Incidentally, the main reason I love a broadphase grid compared to an octree is determining position on the grid plus adding/removing items from a grid is incredibly fast, the grid itself basically has no overhead, and with the right size nodes you can cut down the potential collisions almost as low as an octree.

The only problem with a grid is RAM usage, so you have to think about deleting unoccupied nodes etc.

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I rewrote the entire octree code. Octree is now faster than brute force. And I also improved rendering performance a bit.

Boxes: 237
Average FPS with octree: 94.979
Average FPS with brute force: 89.521

Boxes: 7009
Average FPS with octree: 21.401
Average FPS with brute force: 20.772

Boxes: 18948
Average FPS with octree: 9.323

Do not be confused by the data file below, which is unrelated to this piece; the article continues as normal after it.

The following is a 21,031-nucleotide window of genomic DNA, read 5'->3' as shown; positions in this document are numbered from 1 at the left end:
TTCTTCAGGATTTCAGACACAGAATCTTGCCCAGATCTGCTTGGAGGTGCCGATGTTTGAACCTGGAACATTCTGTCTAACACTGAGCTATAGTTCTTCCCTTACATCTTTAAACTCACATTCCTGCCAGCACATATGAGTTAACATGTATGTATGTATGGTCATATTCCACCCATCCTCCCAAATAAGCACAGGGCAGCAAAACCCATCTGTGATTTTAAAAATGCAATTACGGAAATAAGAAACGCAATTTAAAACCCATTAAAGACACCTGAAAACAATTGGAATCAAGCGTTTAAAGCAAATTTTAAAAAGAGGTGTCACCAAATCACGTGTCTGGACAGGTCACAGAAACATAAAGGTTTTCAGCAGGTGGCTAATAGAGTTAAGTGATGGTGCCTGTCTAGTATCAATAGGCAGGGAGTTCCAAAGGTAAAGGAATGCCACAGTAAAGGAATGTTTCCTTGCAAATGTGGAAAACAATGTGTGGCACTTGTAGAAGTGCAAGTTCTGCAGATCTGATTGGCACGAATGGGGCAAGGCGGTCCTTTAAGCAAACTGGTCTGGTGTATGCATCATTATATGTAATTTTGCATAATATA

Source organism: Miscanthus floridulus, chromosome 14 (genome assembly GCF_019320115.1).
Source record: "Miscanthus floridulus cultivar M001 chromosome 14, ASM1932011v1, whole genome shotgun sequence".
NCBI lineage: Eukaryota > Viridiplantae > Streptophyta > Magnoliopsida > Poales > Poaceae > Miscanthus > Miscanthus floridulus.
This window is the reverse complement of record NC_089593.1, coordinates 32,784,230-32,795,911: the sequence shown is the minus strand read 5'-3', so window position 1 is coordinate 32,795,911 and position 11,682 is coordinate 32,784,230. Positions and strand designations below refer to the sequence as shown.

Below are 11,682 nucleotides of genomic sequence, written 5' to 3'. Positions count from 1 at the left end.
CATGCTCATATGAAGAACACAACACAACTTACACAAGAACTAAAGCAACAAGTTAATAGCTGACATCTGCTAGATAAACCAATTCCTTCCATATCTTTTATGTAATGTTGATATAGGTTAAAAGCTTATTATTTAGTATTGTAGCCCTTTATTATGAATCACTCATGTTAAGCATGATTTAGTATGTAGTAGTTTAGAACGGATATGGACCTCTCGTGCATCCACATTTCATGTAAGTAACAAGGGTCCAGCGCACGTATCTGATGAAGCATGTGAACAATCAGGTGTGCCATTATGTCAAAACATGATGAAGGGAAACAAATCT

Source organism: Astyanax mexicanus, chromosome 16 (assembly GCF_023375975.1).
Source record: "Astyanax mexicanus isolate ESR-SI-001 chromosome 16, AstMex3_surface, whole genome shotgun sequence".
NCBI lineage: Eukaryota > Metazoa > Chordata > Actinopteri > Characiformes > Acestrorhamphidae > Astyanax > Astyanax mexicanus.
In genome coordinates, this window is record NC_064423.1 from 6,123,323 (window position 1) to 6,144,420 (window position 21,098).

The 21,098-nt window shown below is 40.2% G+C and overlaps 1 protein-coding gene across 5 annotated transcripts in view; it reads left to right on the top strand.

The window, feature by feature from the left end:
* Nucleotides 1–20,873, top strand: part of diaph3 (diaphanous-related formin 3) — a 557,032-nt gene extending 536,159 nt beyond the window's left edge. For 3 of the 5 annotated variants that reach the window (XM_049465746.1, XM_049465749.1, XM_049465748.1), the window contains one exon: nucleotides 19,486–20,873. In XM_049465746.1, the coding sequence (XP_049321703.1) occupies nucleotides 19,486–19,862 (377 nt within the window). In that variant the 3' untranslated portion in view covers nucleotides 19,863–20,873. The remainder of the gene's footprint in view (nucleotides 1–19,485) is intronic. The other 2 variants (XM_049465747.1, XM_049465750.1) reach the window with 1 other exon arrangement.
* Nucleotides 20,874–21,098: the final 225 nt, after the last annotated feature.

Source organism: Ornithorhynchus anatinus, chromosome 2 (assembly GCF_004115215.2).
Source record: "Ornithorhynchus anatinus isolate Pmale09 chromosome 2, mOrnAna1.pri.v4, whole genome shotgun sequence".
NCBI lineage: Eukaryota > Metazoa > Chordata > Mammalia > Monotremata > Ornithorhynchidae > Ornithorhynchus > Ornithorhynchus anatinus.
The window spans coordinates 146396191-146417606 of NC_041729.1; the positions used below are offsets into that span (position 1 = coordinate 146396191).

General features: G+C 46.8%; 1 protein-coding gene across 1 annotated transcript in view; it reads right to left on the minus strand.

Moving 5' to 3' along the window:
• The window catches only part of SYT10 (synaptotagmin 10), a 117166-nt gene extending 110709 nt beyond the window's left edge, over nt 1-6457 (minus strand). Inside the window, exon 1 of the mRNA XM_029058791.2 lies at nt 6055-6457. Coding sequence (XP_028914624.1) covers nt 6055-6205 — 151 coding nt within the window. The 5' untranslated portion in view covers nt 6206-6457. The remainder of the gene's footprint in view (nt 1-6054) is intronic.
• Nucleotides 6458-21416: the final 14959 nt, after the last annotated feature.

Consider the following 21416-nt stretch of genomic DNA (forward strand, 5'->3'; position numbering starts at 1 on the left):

Average FPS with brute force: 8.360

EDIT: Octree seems to make some new collisions bugs. Collisions are not tested when they should be, and player can move trough walls in some rare spots.

I made player vs. box collision function 10000x slower with SDL_Delay.

Brute force: 1 frame per 15 seconds
Octree: around 17 FPS

It seems to be that AABB vs AABB test is too fast. Traversing octree needs more time than brute force testing all boxes in the map.

[Edited by - usbman3 on December 6, 2010 7:51:33 AM]

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About the collision problems: Make sure you process all nodes that your character intersects between the start position of your move and the requested target position.